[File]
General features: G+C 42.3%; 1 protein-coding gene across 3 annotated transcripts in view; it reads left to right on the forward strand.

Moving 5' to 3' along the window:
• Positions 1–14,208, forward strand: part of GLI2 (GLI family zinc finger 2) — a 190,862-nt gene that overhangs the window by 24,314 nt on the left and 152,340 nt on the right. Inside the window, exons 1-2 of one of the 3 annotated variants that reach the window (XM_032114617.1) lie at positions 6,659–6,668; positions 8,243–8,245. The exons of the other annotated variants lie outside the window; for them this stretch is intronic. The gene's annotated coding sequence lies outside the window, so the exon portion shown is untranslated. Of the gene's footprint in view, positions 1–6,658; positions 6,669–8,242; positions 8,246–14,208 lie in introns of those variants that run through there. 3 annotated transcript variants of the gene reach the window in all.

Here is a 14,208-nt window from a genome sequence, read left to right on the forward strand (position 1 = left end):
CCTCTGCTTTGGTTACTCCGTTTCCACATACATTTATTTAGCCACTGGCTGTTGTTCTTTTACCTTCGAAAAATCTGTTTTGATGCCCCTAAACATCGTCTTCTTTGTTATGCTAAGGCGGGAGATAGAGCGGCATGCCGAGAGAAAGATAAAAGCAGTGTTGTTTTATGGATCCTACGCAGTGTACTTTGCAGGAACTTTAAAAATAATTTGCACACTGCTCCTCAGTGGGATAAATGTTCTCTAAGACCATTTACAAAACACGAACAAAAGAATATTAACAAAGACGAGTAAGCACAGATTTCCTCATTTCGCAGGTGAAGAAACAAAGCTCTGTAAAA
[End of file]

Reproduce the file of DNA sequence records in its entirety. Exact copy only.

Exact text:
General features: G+C 42.3%; 1 protein-coding gene across 3 annotated transcripts in view; it reads left to right on the forward strand.

Moving 5' to 3' along the window:
• Positions 1–14,208, forward strand: part of GLI2 (GLI family zinc finger 2) — a 190,862-nt gene that overhangs the window by 24,314 nt on the left and 152,340 nt on the right. Inside the window, exons 1-2 of one of the 3 annotated variants that reach the window (XM_032114617.1) lie at positions 6,659–6,668; positions 8,243–8,245. The exons of the other annotated variants lie outside the window; for them this stretch is intronic. The gene's annotated coding sequence lies outside the window, so the exon portion shown is untranslated. Of the gene's footprint in view, positions 1–6,658; positions 6,669–8,242; positions 8,246–14,208 lie in introns of those variants that run through there. 3 annotated transcript variants of the gene reach the window in all.

Here is a 14,208-nt window from a genome sequence, read left to right on the forward strand (position 1 = left end):
CCTCTGCTTTGGTTACTCCGTTTCCACATACATTTATTTAGCCACTGGCTGTTGTTCTTTTACCTTCGAAAAATCTGTTTTGATGCCCCTAAACATCGTCTTCTTTGTTATGCTAAGGCGGGAGATAGAGCGGCATGCCGAGAGAAAGATAAAAGCAGTGTTGTTTTATGGATCCTACGCAGTGTACTTTGCAGGAACTTTAAAAATAATTTGCACACTGCTCCTCAGTGGGATAAATGTTCTCTAAGACCATTTACAAAACACGAACAAAAGAATATTAACAAAGACGAGTAAGCACAGATTTCCTCATTTCGCAGGTGAAGAAACAAAGCTCTGTAAAA